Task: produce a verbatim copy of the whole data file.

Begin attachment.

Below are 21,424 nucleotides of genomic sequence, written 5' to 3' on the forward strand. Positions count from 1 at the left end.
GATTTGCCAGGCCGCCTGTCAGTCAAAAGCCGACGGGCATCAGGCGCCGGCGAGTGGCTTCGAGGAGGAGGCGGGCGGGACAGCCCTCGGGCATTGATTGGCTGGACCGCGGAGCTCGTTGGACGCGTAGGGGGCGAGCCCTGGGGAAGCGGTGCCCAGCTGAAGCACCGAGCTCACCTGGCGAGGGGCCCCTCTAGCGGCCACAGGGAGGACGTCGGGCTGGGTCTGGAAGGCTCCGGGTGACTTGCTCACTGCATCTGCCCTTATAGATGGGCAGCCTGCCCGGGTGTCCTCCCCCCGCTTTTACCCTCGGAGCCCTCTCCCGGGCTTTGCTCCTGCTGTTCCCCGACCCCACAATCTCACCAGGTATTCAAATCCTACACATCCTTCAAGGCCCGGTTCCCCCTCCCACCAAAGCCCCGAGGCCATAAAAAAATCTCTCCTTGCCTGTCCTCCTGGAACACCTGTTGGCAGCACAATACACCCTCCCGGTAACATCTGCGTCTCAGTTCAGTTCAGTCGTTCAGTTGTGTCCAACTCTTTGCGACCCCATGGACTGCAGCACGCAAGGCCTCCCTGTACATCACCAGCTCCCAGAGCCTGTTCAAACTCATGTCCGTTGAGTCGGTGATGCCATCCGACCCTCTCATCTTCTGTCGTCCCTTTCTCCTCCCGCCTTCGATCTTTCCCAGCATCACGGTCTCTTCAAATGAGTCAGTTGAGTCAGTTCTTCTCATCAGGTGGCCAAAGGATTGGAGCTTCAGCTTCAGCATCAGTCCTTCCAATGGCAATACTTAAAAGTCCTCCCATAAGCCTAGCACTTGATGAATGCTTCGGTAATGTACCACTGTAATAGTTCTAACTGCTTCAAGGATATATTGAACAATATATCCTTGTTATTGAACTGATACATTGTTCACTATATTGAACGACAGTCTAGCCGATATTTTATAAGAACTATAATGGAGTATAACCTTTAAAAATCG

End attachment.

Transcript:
Below are 21,424 nucleotides of genomic sequence, written 5' to 3' on the forward strand. Positions count from 1 at the left end.
GATTTGCCAGGCCGCCTGTCAGTCAAAAGCCGACGGGCATCAGGCGCCGGCGAGTGGCTTCGAGGAGGAGGCGGGCGGGACAGCCCTCGGGCATTGATTGGCTGGACCGCGGAGCTCGTTGGACGCGTAGGGGGCGAGCCCTGGGGAAGCGGTGCCCAGCTGAAGCACCGAGCTCACCTGGCGAGGGGCCCCTCTAGCGGCCACAGGGAGGACGTCGGGCTGGGTCTGGAAGGCTCCGGGTGACTTGCTCACTGCATCTGCCCTTATAGATGGGCAGCCTGCCCGGGTGTCCTCCCCCCGCTTTTACCCTCGGAGCCCTCTCCCGGGCTTTGCTCCTGCTGTTCCCCGACCCCACAATCTCACCAGGTATTCAAATCCTACACATCCTTCAAGGCCCGGTTCCCCCTCCCACCAAAGCCCCGAGGCCATAAAAAAATCTCTCCTTGCCTGTCCTCCTGGAACACCTGTTGGCAGCACAATACACCCTCCCGGTAACATCTGCGTCTCAGTTCAGTTCAGTCGTTCAGTTGTGTCCAACTCTTTGCGACCCCATGGACTGCAGCACGCAAGGCCTCCCTGTACATCACCAGCTCCCAGAGCCTGTTCAAACTCATGTCCGTTGAGTCGGTGATGCCATCCGACCCTCTCATCTTCTGTCGTCCCTTTCTCCTCCCGCCTTCGATCTTTCCCAGCATCACGGTCTCTTCAAATGAGTCAGTTGAGTCAGTTCTTCTCATCAGGTGGCCAAAGGATTGGAGCTTCAGCTTCAGCATCAGTCCTTCCAATGGCAATACTTAAAAGTCCTCCCATAAGCCTAGCACTTGATGAATGCTTCGGTAATGTACCACTGTAATAGTTCTAACTGCTTCAAGGATATATTGAACAATATATCCTTGTTATTGAACTGATACATTGTTCACTATATTGAACGACAGTCTAGCCGATATTTTATAAGAACTATAATGGAGTATAACCTTTAAAAATCG